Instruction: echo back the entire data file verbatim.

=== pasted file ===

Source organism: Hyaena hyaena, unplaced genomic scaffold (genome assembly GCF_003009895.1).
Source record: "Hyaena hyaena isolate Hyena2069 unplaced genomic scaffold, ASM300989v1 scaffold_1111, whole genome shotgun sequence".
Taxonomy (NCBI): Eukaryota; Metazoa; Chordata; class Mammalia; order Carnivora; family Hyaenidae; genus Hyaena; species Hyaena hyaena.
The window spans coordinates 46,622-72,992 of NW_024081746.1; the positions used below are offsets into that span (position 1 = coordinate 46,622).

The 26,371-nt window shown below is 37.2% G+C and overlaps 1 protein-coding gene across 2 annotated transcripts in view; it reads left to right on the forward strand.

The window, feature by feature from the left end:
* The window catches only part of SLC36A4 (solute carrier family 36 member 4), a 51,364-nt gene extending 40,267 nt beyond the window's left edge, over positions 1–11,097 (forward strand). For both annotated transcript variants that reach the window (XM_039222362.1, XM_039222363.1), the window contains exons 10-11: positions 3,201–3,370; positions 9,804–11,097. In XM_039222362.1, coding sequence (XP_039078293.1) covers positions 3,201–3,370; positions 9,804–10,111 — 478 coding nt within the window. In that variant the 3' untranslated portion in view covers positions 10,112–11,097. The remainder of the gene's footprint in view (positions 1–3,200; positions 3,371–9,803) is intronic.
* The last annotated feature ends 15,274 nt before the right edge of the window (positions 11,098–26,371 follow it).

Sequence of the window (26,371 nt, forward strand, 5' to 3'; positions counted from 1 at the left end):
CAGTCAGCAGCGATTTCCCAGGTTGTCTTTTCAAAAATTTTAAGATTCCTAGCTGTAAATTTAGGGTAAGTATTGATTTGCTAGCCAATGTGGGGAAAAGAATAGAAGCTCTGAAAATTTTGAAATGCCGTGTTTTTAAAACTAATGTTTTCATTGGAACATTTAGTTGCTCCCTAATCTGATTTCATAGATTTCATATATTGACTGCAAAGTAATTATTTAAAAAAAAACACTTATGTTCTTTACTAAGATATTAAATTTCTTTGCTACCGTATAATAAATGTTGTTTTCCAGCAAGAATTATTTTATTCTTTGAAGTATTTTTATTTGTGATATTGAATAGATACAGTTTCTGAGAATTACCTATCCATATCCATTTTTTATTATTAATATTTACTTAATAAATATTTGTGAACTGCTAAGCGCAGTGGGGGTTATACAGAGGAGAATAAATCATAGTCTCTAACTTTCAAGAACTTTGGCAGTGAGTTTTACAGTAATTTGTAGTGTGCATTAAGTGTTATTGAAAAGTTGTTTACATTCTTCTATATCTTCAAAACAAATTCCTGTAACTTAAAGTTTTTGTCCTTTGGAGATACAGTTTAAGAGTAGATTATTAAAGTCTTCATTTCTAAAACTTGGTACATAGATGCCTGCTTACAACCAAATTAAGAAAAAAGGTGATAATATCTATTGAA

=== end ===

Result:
Source organism: Hyaena hyaena, unplaced genomic scaffold (genome assembly GCF_003009895.1).
Source record: "Hyaena hyaena isolate Hyena2069 unplaced genomic scaffold, ASM300989v1 scaffold_1111, whole genome shotgun sequence".
Taxonomy (NCBI): Eukaryota; Metazoa; Chordata; class Mammalia; order Carnivora; family Hyaenidae; genus Hyaena; species Hyaena hyaena.
The window spans coordinates 46,622-72,992 of NW_024081746.1; the positions used below are offsets into that span (position 1 = coordinate 46,622).

The 26,371-nt window shown below is 37.2% G+C and overlaps 1 protein-coding gene across 2 annotated transcripts in view; it reads left to right on the forward strand.

The window, feature by feature from the left end:
* The window catches only part of SLC36A4 (solute carrier family 36 member 4), a 51,364-nt gene extending 40,267 nt beyond the window's left edge, over positions 1–11,097 (forward strand). For both annotated transcript variants that reach the window (XM_039222362.1, XM_039222363.1), the window contains exons 10-11: positions 3,201–3,370; positions 9,804–11,097. In XM_039222362.1, coding sequence (XP_039078293.1) covers positions 3,201–3,370; positions 9,804–10,111 — 478 coding nt within the window. In that variant the 3' untranslated portion in view covers positions 10,112–11,097. The remainder of the gene's footprint in view (positions 1–3,200; positions 3,371–9,803) is intronic.
* The last annotated feature ends 15,274 nt before the right edge of the window (positions 11,098–26,371 follow it).

Sequence of the window (26,371 nt, forward strand, 5' to 3'; positions counted from 1 at the left end):
CAGTCAGCAGCGATTTCCCAGGTTGTCTTTTCAAAAATTTTAAGATTCCTAGCTGTAAATTTAGGGTAAGTATTGATTTGCTAGCCAATGTGGGGAAAAGAATAGAAGCTCTGAAAATTTTGAAATGCCGTGTTTTTAAAACTAATGTTTTCATTGGAACATTTAGTTGCTCCCTAATCTGATTTCATAGATTTCATATATTGACTGCAAAGTAATTATTTAAAAAAAAACACTTATGTTCTTTACTAAGATATTAAATTTCTTTGCTACCGTATAATAAATGTTGTTTTCCAGCAAGAATTATTTTATTCTTTGAAGTATTTTTATTTGTGATATTGAATAGATACAGTTTCTGAGAATTACCTATCCATATCCATTTTTTATTATTAATATTTACTTAATAAATATTTGTGAACTGCTAAGCGCAGTGGGGGTTATACAGAGGAGAATAAATCATAGTCTCTAACTTTCAAGAACTTTGGCAGTGAGTTTTACAGTAATTTGTAGTGTGCATTAAGTGTTATTGAAAAGTTGTTTACATTCTTCTATATCTTCAAAACAAATTCCTGTAACTTAAAGTTTTTGTCCTTTGGAGATACAGTTTAAGAGTAGATTATTAAAGTCTTCATTTCTAAAACTTGGTACATAGATGCCTGCTTACAACCAAATTAAGAAAAAAGGTGATAATATCTATTGAA